Notice a recent jump in your take-home pay?
That's probably because of new IRS payroll withholding rates triggered by the Tax Cuts and Jobs Act of 2017. That's the new tax law adopted late last year by the House and Senate and signed by the president.
The question now for working Americans is what to do with the extra money. Spend it? Save it? Or do something else?
Our advice: Double check the numbers. Make sure there's enough withheld from each paycheck to ensure you don't need to write a big check to the IRS next year.
You can check your W-4 withholding rate with a new calculator released by the IRS recently found here: https://apps.irs.gov/app/withholdingcalculator/
Before using the calculator, be sure to gather your latest tax return (2017 preferred) and recent paycheck stubs.
The calculator will produce your results with instructions on how to change your withholdings to more accurately fit your situation. These estimates are not perfect, nor guaranteed, but they will get you closer to a smaller tax refund or payment at the end of the 2018.
It is true that your monthly take home pay will decrease by electing to have more withheld from your paycheck each pay period. But this is significantly better than owing a large tax bill in April.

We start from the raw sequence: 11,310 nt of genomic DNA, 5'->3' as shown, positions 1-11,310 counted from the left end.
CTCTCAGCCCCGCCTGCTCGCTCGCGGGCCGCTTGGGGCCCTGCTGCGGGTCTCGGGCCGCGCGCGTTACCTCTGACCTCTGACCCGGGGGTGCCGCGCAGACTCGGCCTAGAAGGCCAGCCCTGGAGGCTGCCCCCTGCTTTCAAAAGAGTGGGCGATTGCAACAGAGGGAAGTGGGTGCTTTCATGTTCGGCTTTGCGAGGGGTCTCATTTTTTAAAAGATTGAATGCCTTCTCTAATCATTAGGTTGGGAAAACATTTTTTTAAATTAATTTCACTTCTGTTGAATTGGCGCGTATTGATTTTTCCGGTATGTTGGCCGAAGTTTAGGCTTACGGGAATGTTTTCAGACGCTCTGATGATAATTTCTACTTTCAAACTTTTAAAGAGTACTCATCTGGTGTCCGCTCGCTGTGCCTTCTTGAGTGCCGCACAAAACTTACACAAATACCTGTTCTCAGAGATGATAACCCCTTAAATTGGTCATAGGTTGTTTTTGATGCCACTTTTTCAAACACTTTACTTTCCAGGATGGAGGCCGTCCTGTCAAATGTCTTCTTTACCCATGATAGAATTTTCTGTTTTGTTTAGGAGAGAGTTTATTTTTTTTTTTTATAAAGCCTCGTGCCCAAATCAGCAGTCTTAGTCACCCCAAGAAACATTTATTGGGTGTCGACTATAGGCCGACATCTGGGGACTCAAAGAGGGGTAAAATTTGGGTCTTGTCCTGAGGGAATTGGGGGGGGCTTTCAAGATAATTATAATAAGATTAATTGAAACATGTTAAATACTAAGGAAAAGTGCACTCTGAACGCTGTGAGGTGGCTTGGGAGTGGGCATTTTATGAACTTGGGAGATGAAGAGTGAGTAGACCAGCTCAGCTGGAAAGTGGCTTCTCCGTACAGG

Most people don't like writing big checks to the IRS, and if it's too large to handle, it could lead to interest and penalties for late payments. The easiest way to avoid a big bill next April to increase your withholdings now and spread out the tax impact over the course of 2018.
You also want to be sure you don't overwithhold, leading to a large tax refund next year.
Why would you want a smaller refund?
A large refund means essentially you are granting the government an interest free loan by allowing them to withhold more than necessary and paying it back to you in the spring of 2019. By reducing your tax refund, you are increasing your take home pay each pay period, allowing you to use your money for monthly goals, rather than wait a year to receive it back.
If you’re not convinced and still opt for a large refund then at least check out this article from FINRA on how to use your refund to better your finances: http://www.finra.org/investors/six-smart-uses-your-tax-refund
So don’t wait any longer and use the IRS calculator to find out if your withholdings are accurate with your individual situation: https://apps.irs.gov/app/withholdingcalculator/
For more information, review the recent News Release by the IRS: https://www.irs.gov/newsroom/updated-withholding-calculator-form-w-4-released-calculator-helps-taxpayers-review-withholding-following-new-tax-law